Furthermore you can use the tilt function to get some bokeh in your shots. On the left hand side of the sample below you can see the background bokeh which is reasonably smooth. On the right hand side you can see the foreground bokeh, which is not all that great. More on this topic in my Working with Tilt/Shift lenses article.

canon tilt shift ts-e pc-e perspective control TS T/S sony adapter 17mm 4.0 f/4.0 TSE 4,0 1:4 review
Sony A7rII | Canon TS-E 17mm 4.0L | f/4 | Full Tilt Left

Sunstars

Canon is using 9 rounded aperture blades for most of their recent lenses. This one is still using 8, which was the standard for non tele Canon L lenses for a few decades. For sunstars this is good news, they are well defined between f/11 and f/16. If you want to know more about sunstar rendering of different lenses have a look at this article.


100% crops from center, A7rII

Chromatic aberration

lateral


100% crops from 12mm shifted extreme border, A7rII, f/8

The Canon TS-E 17mm 4.0L has very little lateral CA for a lens this wide. Lightroom is doing a pretty good job at removing the rest of it with the auto correction.

longitudinal

canon tilt shift ts-e pc-e perspective control TS T/S sony adapter 17mm 4.0 f/4.0 TSE 4,0 1:4 review
Sony A7rII | Canon TS-E 17mm 4.0L | f/4 | 50% crop

In close up scenarios there are no longitudinal CA visible.

And also purple fringing is completely absent:

42mp high res resolution canon tilt shift ts-e pc-e perspective control TS T/S sony adapter 45mm 2.8 f/2.8 45 review
Sony A7rII | Canon TS-E 17mm 4.0L | f/4.0 | 100% crop from center

Focus shift


50% crops, A7rII

When stopping down the plane of optimal focus shifts to the back when working near the minimum focus distance. Stopped down focusing is not an easy task because of the electronic diaphragm (I got word you can set the newer metabons adapters to offer working aperture with these TS-E lenses).
This lens is optimized for infinity shooting (where I did not manage to find a noticeable amount of focus shift) and I doubt many people will buy this lens to use it near the minimum focus distance, so I don’t think this is a big deal, but should nevertheless be noted.

Use with teleconverters

While not officially supported you can mount Canon’s 1.4x and 2.0x teleconverters turning this lens into a 24mm f/5.6 or 35mm f/8.0 lens. I am not sure how useful this is on the high resolution bodies we have now though.

Alternatives

Laowa 17mm 4.0 (Laowa 12mm 2.8 Zero-D on Magic Shift Converter):
This does not tilt and only offers 10mm shift instead of the 12mm of the Canon lens reviewed here. It is slightly worse optically but you have the benefit of being able to use it as a 12mm 2.8 for e.g. astrophotography. In terms of weight it is quite comparable.

Voigtländer 10mm 5.6 Hyper Wide Heliar E:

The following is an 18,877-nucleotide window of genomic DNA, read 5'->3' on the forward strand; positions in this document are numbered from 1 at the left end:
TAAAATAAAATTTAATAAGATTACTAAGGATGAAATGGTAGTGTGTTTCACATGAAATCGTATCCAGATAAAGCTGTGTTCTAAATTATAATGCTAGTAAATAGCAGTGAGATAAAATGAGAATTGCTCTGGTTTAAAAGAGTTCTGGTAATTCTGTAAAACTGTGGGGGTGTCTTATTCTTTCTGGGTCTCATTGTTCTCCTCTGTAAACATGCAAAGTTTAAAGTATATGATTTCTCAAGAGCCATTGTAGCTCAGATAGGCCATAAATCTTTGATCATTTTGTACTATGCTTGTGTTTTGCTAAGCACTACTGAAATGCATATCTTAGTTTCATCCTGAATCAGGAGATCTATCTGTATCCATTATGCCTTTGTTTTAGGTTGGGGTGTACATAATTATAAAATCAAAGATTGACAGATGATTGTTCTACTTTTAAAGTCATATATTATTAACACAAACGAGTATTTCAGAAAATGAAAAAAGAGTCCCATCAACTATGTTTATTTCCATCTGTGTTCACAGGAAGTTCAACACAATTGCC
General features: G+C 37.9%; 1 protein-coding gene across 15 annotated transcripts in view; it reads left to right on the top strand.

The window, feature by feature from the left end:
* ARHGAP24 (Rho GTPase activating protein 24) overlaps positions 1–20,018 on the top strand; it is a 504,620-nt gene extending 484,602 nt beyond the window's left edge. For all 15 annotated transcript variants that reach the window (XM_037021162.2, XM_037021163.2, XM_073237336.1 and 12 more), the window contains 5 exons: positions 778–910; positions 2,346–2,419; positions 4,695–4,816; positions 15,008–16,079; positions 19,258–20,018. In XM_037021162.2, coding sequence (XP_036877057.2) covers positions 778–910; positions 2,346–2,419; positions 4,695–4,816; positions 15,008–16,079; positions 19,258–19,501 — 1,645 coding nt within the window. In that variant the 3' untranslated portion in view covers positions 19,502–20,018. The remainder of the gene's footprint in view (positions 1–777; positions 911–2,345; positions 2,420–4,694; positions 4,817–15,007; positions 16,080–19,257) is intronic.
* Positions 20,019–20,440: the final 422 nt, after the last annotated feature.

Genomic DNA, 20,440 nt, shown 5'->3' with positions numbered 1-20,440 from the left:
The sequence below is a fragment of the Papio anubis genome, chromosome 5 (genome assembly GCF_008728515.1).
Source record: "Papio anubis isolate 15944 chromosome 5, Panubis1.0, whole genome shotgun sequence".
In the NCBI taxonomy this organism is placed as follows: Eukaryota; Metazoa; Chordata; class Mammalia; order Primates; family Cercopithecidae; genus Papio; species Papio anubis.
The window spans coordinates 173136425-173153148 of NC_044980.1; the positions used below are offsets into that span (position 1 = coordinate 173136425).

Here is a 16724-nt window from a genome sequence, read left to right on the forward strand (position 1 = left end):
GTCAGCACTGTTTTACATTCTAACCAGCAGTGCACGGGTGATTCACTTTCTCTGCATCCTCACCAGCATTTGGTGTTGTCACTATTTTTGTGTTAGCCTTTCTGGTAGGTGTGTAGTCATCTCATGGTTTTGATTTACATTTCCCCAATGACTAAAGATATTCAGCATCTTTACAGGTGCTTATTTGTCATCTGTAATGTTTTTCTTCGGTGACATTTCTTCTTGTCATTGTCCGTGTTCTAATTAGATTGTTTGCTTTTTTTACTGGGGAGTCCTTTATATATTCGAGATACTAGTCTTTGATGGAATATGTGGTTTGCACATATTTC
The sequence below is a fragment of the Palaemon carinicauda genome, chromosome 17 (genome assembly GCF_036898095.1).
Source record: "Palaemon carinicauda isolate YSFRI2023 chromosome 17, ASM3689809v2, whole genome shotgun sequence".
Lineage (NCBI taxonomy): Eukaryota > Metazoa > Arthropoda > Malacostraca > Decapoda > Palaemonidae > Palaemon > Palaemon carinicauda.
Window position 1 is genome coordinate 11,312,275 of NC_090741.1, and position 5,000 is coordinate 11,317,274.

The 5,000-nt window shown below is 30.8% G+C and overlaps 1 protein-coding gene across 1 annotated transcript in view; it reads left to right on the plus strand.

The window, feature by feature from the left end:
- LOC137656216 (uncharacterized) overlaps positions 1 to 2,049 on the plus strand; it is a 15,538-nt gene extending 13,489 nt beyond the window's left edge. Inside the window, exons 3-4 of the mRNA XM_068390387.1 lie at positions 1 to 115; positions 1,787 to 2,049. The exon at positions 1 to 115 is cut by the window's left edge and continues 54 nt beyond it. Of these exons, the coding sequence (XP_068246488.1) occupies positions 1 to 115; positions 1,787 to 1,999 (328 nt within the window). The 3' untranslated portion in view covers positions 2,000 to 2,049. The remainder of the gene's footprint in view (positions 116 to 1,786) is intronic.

This is even slightly wider than a stitched pano taken with this T/S lens, but it is optically worse in terms of resolution, vignetting and CA. Flare resistance is slightly better though and it is significantly more compact.

Laowa 10-18mm 4.5-5.6:
At the 10mm setting this is even slightly wider than the aforementioned Voigtlander. It is worse in terms of resolution, contrast, vignetting, flare resistance and CA, but it is quite versatile and very compact.

Irix 11mm 4.0:
I have no personal experience with this one. From what I have seen so far the flare resistance of these wide Irix lenses is so bad that I am not interested in trying these.

Canon EF 11-24mm 4.0L
I have no personal experience with this one. Very expensive brick of a lens.

Nikon PC-E 19mm 4.0E ED:
Nikon’s very late answer to Canon’s TS-E 17mm 4.0 and maybe the widest PC-E lens one can make for the narrow F-mount.
I haven’t tried it yet, but it is less wide and bloody expensive (3500$, add another 500$ for an electronical adapter to control the aperture).

Conclusion

good

  • sharpness and contrast
  • correction of lateral and longitudinal CA
  • distortion
  • sunstars
average

  • coma correction
  • flare resistance
  • build quality
  • vignetting
  • price
not good

  • size/weight
  • focus shift at close distances

This lens has primarily been designed for architecture and landscape photography at longer distances and unshifted it does a good job at delivering crisp images on the 42mp sensor. Field curvature (which is present on the Laowa 17mm 4.0) is pretty much a non issue as well.
You really need to look at the corners when fully shifted to see it struggle on today’s high resolution sensors, here stopping down to f/11 is advisable for best performance.
But fully shifted we are talking about the field of view equivalent to that of a 10.2mm lens and the TS-E 17mm 4.0L still looks noticeably better than the two 10mm lenses that I tried.